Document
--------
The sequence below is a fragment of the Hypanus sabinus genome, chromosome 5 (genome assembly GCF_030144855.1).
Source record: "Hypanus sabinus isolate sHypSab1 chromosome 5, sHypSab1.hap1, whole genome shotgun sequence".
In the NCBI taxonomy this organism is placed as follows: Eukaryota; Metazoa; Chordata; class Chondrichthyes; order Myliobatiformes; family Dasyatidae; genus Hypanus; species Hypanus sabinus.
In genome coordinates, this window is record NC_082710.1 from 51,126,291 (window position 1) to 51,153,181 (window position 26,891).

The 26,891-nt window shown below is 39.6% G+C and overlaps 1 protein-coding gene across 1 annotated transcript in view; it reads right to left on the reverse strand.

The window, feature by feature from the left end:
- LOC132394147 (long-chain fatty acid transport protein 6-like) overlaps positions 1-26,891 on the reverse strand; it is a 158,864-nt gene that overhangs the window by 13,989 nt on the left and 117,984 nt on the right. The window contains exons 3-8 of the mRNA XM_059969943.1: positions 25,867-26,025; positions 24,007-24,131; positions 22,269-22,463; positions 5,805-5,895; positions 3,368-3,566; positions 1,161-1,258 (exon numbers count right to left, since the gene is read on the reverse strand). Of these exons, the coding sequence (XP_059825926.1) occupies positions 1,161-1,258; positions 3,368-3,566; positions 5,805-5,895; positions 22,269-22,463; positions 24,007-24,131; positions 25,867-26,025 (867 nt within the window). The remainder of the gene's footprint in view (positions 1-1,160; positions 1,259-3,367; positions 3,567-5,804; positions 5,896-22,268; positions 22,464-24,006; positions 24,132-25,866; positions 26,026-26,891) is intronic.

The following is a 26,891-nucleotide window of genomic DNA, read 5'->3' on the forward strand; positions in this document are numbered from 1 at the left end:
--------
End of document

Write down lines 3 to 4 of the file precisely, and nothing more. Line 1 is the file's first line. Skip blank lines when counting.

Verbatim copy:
In the NCBI taxonomy this organism is placed as follows: Eukaryota; Metazoa; Chordata; class Chondrichthyes; order Myliobatiformes; family Dasyatidae; genus Hypanus; species Hypanus sabinus.
In genome coordinates, this window is record NC_082710.1 from 51,126,291 (window position 1) to 51,153,181 (window position 26,891).